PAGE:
By Alfredo Santana
BOYLE HEIGHTS — A revised May budget from Gov. Gavin Newsom would provide $67.3 million to remove lead from soil from thousands of parkways within a 1.7-mile radius of the former Exide battery recycling plant in Vernon.
This is the first time a substantial allocation is proposed to address untreated surfaces with high levels of toxic metal released by the battery smelter, now in the process of being dismantled under the oversight by the state’s Department of Toxic Substances Control.
According to the budget document, $40.4 million is earmarked for fiscal year 2023-24, with the remaining $26.9 million to be spent the following year.
The funds would cover the cost of removing contaminated soil from up to 6,425 parkways, the strips of land often used for landscaping squeezed between sidewalks and curbs.
All the parkways are located next to 10,000 homes and properties that received lead emissions in Boyle Heights, East Los Angeles, Maywood, Huntington Park, Bell and Commerce.
In 2019, EFI Global Inc. sampled more than 8,000 strips of land from 464 housing blocks in those communities.
Though lead was the main metal of concern, other hazardous components for humans used to assemble batteries were detected, such as arsenic, antimony, cadmium, copper and zinc.
An amended contract awarded to EFI Global indicated the environmental company received $2.79 million for its services from $6.5 million allocated by the state Legislature in 2018.
Although the remaining $3.7 million was encumbered to conduct parkway cleanups, the Department of Toxic Substances Control focused on removing tainted soil from parcels and returned the money to the state’s general fund.
In 2021, project manager Duane White said at a community hearing that 300 residents surveyed online within the impacted area indicated they “spent up to two hours a day, seven days a week on the parkways.”
County Supervisor Janice Hahn thanked Newsom for thinking about blue-collar communities reeling from the Exide contamination.
“Funding to clean up parkways is critical,” Hahn tweeted. “Even if every yard is cleaned, parkways contaminated with lead still pose an unacceptable threat to the health of our kids.”
The revised budget template calls for improvements on degraded communities suffering from the toxins emitted by the plant during its nearly 100 years of operation.
Allison Wescott, deputy director of communications with the Department of Toxic Substance Control, said in an email that if the proposal clears the California Legislature, “cleanup of all contaminated parkways could begin later this year.”
A May 12 update on the Exide’s cleanup website indicates that 4,645 properties have been remediated mostly with money the state furnished, and only 313 were cleaned with funds from different sources.
Nearly two years ago, Newsom and state legislators agreed to funnel $322.4 million for cleanups of 5,940 properties, but environmental officials estimate that more than 10,000 parcels pack dangerous lead levels that will need decontamination.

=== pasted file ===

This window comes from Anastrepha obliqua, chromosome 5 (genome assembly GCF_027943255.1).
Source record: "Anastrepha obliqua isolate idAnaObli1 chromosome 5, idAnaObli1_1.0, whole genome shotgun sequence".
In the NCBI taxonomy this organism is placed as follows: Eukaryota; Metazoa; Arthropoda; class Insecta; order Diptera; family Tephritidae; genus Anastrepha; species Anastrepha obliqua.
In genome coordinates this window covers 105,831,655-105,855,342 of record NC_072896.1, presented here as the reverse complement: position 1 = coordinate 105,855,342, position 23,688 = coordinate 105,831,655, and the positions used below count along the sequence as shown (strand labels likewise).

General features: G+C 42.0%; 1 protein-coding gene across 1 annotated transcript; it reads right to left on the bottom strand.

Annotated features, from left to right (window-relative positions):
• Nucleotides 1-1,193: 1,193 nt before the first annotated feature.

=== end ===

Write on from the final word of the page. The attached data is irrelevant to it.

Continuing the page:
In 2016, Gov. Jerry Brown approved $176.6 million to accelerate testing and move forward with cleanups of homes, schools and parks near the plant.
Although he praised the proposed funds, Mark Lopez, community organizer and special projects coordinator with East Yard Communities for Environmental Justice, said the parkway allocation falls short of being able to remediate all of the remaining properties.
“The money isn’t enough for the full cleanup our communities deserve,” Lopez said. “But dedicated funds directly to parkways after DTSC has refused to include parkways in the cleanup plan is important, especially since they have returned unused cleanup funds dedicated to parkways in the past.”
May’s budget revision was released as part of the California Environmental Protection Agency’s $5.1 billion proposed allocations to combat climate change, replenish groundwater, make extraction sustainable and regulate and evaluate the use of pesticides in cities, towns, farms and in wildlands.
Revenues to cover the cleanups will be paid for with additional taxes tacked on lead batteries sales since 2022.
“This proposal builds on the investment of hundreds of millions of dollars in recent budgets to enhance protections to communities and the environment from exposure to hazardous chemicals,” an excerpt from the budget document said.
The former Exide Technologies facility started to recycle lead batteries in the 1920s, before it closed permanently in 2015 after a state renewal permit to operate expired and was not renewed.
Currently, the Vernon Environment Response Team trust handles the property’s maintenance of remaining buildings, pays for property taxes, utility bills, private security and plans to remove the structures to allow testing of groundwater and eventual cleanups.
Under former supervision from the state’s Environmental Protection Agency, environmental trustee Robert Puga led work to demolish the three main battery crushing segments last year, including six smokestacks.
The standing structures include the main office and giant metal tanks riveted to industrial pipes.
Exide Technologies is located across the street from Baker Communities, a rendering plant shuttered last year due to air quality violations that caused pungent odors from animal remains to reach residents in Maywood, Cudahy and other area communities.
Victor Alvarez, a Boyle Heights resident whose house’s front yard on Calada Street already underwent a lead cleanup, welcomed Newsom’s proposed funds to detoxify the parkways.
“The idea is excellent,” Alvarez said. “What I question is why didn’t they coordinate the home cleanups with the parkways? They had the machinery on site. Then it was way easier.
“But if the money is approved, I hope they clean them up.”